Court to Use Ohio Case to Rule on Outlawing Child Nudity Material
WASHINGTON (AP) _ The Supreme Court, setting the stage for an important child pornography ruling, said today it will decide whether states may outlaw possession of ″lewd″ material depicting child nudity.
The court said it will use an Ohio case to explore how far states may go to protect children without violating freedom of expression.
The justices ruled in 1982 that states may outlaw material depicting sexual performances by children. But that ruling stopped short of banning mere possession of ″kiddie porn.″
That ruling was aimed at such activities as photographing minors in lewd poses or promoting or distributing the material.
In the case acted on today, the court will hear arguments during its 1989-90 term beginning in October, with a ruling not expected until sometime in 1990.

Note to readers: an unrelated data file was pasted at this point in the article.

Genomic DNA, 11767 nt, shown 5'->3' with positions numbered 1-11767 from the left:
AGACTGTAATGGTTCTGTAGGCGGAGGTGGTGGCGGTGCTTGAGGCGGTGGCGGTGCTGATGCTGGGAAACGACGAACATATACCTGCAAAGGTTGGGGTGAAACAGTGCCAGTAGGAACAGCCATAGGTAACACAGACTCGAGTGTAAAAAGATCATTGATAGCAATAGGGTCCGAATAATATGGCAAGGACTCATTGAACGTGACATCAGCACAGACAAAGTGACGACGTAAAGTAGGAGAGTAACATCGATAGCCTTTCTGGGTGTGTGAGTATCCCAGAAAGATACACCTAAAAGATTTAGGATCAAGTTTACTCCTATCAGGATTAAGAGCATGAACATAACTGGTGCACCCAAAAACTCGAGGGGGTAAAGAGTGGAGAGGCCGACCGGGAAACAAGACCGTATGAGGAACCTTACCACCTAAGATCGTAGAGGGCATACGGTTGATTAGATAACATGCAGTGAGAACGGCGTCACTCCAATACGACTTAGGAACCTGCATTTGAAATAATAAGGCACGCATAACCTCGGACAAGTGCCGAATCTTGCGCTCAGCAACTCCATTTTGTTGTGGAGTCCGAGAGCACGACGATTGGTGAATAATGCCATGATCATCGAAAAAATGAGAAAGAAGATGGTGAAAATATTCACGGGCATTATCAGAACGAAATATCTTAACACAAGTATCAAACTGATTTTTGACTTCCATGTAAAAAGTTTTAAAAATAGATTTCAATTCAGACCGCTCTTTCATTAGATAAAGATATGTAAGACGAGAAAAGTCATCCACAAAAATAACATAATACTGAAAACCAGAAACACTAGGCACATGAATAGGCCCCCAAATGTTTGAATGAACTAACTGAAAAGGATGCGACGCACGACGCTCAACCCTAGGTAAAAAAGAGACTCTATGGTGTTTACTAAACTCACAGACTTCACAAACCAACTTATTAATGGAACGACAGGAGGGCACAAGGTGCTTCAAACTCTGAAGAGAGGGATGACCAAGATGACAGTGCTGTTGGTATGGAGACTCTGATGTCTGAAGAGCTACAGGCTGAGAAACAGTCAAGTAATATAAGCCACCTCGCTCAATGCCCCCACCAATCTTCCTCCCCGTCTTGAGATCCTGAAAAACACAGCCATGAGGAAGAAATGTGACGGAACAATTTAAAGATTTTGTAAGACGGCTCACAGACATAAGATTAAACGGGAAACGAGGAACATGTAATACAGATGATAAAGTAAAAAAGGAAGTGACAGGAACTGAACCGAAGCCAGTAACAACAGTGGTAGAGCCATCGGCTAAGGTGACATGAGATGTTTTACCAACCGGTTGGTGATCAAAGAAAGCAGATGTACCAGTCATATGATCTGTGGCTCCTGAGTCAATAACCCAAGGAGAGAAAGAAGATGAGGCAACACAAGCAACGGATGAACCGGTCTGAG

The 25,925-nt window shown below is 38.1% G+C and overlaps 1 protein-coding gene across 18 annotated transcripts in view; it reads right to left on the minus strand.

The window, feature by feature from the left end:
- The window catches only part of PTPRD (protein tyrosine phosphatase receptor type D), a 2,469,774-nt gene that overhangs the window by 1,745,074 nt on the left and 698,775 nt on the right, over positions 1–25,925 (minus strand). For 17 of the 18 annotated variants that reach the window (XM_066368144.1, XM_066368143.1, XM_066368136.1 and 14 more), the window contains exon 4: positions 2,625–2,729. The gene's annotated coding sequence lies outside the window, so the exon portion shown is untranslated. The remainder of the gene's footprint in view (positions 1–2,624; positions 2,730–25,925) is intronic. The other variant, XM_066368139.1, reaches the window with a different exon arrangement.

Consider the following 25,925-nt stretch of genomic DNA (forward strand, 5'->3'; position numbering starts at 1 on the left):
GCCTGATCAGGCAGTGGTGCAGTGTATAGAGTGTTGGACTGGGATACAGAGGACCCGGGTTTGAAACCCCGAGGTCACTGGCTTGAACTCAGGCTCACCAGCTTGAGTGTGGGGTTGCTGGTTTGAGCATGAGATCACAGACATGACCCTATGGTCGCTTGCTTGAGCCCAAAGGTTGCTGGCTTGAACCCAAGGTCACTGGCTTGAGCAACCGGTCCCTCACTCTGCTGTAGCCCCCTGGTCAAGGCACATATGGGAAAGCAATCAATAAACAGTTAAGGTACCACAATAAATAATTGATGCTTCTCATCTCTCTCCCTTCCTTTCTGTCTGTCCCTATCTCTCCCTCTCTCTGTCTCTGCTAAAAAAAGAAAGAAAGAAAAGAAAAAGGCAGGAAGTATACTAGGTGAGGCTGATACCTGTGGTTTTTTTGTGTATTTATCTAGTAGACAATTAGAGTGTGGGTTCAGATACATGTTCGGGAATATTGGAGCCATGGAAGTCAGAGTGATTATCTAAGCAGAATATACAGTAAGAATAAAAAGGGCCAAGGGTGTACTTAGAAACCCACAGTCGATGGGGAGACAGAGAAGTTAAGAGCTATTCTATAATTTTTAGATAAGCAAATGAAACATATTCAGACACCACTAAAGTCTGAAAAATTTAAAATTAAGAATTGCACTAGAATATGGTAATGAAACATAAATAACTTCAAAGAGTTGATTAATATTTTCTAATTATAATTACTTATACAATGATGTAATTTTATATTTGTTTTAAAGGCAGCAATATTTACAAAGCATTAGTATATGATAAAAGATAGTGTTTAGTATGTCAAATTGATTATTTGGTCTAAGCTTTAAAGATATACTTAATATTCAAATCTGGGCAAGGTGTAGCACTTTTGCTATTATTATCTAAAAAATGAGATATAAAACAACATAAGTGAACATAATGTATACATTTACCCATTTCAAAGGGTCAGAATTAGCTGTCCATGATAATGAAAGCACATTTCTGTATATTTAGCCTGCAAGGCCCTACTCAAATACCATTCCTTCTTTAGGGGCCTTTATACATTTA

The case stems from the prosecution of Clyde J. Osborne, 61, of Columbus, who was sentenced to six months in jail for possessing four photos of a nude boy. Prosecutors said he got the photos from a Florida mail-order business and had placed them in a photo album in his home.
Columbus police searched his home in July 1985 after being told by a Florida postal inspector that two people arrested there said Osborne had bought photos of nude boys.
The Ohio Supreme Court last July upheld the state law against possessing child pornography.
The law makes exceptions for parents or guardians of a child or for material that serves a ″bona fide artistic, religious, governmental, judicial or other proper purpose.″
The state court rejected arguments that the law is too vague or that someone can be convicted under it without realizing he or she is committing a crime.
″We have no difficulty finding that the jury would have believed beyond a reasonable doubt that (Osborne) was aware of the nature of the photographs,″ the state court said.
An anticipated U.S. Supreme Court showdown over possession of child pornography fizzled last Wednesday when the justices sent a Massachusetts case back to that state’s courts for further action.
The case acted on today is Osborne vs. Ohio, 88-5986.